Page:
Fishing Texas Network Tips

1/13/03 Generating More Than Power 

I never will forget the first time I fished a power plant lake.  I didn't realize what I was really learning that late January afternoon casting from the shores of Bryan City Lake.  The brief lessons I learned there will stick with me for the rest of my life.

I was working for a big name bass lure manufacturer earning my spending money while I attended college.  We had just been given some spinner baits to try out for a while and I headed up to the only lake that we could get to and still get some fishing time.  We drove around to the back of the lake where the hot water discharge let out and began fishing.  Little did we know that we would be in for an afternoon of wrangling solid 3 - 4 pound bass to the shore.  It did not really dawn on me that day what we had stumbled across.  It was not until many years later that I realized the bounty that power plant lakes held for the fishermen willing to get out in the colder end of the winter.

We would spend our time fishing there as often as we could and then also making the run over to Gibbons Creek -- another power plant lake -- to catch those warm water fish on the cold winter's days.  It never failed, the worse the weather, the better the fishing was.  We always caught some fish casting from the shores, but the nastier the day, the greater the numbers we would catch.  Generally, we would fish spinner baits in white or chartreuse.    Occasionally we would fish a black lizard or black/blue worm.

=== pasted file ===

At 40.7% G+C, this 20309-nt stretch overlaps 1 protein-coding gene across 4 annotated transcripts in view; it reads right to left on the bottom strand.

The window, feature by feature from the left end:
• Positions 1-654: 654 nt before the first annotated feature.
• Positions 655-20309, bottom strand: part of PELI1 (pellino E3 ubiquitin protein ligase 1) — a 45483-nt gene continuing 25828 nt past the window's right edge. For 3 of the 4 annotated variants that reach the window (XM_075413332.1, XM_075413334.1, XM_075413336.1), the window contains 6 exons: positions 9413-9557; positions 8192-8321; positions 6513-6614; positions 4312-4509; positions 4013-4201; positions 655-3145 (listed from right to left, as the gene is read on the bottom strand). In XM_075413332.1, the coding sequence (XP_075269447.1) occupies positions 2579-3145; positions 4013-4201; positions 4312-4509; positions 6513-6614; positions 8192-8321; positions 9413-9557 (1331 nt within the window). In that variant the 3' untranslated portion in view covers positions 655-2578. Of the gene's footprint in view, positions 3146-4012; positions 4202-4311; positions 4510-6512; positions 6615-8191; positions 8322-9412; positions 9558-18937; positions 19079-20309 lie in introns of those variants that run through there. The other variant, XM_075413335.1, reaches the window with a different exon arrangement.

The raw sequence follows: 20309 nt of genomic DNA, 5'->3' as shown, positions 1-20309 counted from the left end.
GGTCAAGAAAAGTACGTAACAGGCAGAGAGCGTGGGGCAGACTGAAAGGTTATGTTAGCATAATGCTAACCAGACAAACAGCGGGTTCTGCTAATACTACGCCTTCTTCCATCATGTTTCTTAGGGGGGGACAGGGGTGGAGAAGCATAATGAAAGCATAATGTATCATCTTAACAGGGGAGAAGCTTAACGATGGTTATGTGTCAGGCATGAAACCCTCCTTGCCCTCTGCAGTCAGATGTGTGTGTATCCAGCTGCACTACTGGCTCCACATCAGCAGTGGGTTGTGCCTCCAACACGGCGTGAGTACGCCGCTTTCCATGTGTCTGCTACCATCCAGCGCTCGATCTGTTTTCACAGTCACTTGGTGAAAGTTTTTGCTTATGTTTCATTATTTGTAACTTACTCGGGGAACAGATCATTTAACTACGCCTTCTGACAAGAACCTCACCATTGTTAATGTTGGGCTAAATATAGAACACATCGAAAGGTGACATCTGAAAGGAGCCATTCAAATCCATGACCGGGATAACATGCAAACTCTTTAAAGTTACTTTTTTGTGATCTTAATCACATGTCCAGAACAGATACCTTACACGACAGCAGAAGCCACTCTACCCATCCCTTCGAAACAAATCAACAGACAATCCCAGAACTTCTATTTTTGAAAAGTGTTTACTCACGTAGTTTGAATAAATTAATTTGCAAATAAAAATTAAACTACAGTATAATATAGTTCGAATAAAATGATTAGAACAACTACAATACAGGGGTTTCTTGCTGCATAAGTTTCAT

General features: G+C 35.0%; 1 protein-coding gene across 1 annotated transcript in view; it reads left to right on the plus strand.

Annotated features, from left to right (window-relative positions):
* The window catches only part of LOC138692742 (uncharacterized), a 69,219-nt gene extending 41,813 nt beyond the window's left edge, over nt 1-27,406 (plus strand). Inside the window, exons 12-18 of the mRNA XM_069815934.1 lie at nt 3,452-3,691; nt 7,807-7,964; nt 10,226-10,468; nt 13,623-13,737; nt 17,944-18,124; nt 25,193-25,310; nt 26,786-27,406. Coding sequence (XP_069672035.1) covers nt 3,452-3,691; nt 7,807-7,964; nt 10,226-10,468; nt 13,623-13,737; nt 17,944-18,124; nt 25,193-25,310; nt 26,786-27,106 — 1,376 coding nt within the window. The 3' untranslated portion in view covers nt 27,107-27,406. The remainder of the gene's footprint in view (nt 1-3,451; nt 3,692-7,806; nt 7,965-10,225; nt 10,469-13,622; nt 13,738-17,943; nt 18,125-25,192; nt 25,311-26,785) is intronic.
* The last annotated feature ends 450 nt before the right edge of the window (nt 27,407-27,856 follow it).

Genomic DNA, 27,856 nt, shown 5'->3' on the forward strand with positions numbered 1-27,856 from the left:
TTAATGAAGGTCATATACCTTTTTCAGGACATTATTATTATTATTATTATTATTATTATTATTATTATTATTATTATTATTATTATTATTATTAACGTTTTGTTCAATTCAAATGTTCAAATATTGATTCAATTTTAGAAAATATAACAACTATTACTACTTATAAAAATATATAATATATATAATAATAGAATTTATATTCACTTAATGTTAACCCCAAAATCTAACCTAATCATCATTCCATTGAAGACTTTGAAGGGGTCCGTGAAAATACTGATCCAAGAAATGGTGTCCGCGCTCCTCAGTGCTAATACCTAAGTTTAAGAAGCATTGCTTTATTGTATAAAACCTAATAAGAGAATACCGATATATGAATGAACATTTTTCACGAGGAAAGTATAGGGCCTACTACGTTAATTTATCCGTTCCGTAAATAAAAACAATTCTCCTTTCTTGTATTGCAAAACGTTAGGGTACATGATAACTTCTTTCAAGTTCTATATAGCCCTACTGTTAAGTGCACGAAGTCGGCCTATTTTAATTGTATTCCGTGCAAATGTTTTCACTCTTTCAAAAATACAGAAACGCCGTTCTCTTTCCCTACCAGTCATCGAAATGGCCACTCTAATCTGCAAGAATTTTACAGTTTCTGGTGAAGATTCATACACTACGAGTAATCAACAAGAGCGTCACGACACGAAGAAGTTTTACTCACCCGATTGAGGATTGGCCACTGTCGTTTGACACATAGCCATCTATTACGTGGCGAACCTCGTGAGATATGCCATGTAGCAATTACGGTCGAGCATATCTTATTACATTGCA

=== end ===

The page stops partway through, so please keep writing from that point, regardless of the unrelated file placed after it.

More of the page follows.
That was years ago when we walked the banks and broke the spirits of many a black bass.  Now, I spend my late January and early February in the boat on other power plant lakes in the area of Texas I live in now.  Although the locations may be different, one thing has stayed the same over all these years.  The worse the weather, the better the fishing.  I spend less time throwing spinner baits these days and more time fishing the black/red flake lizards with as small a weight as I can get away with -- none preferably.  I let the wind dictate what I can get away with.

I really do not think it really matters what lake you go to.  The water is getting up into the perfect spawning temperatures in the power plant lake a lot earlier than other lakes.  The fish are feeding and moving up into shallower water.  They are there for the catching and all you need to do is get out there and fish. 

Mike -- webmaster/editor

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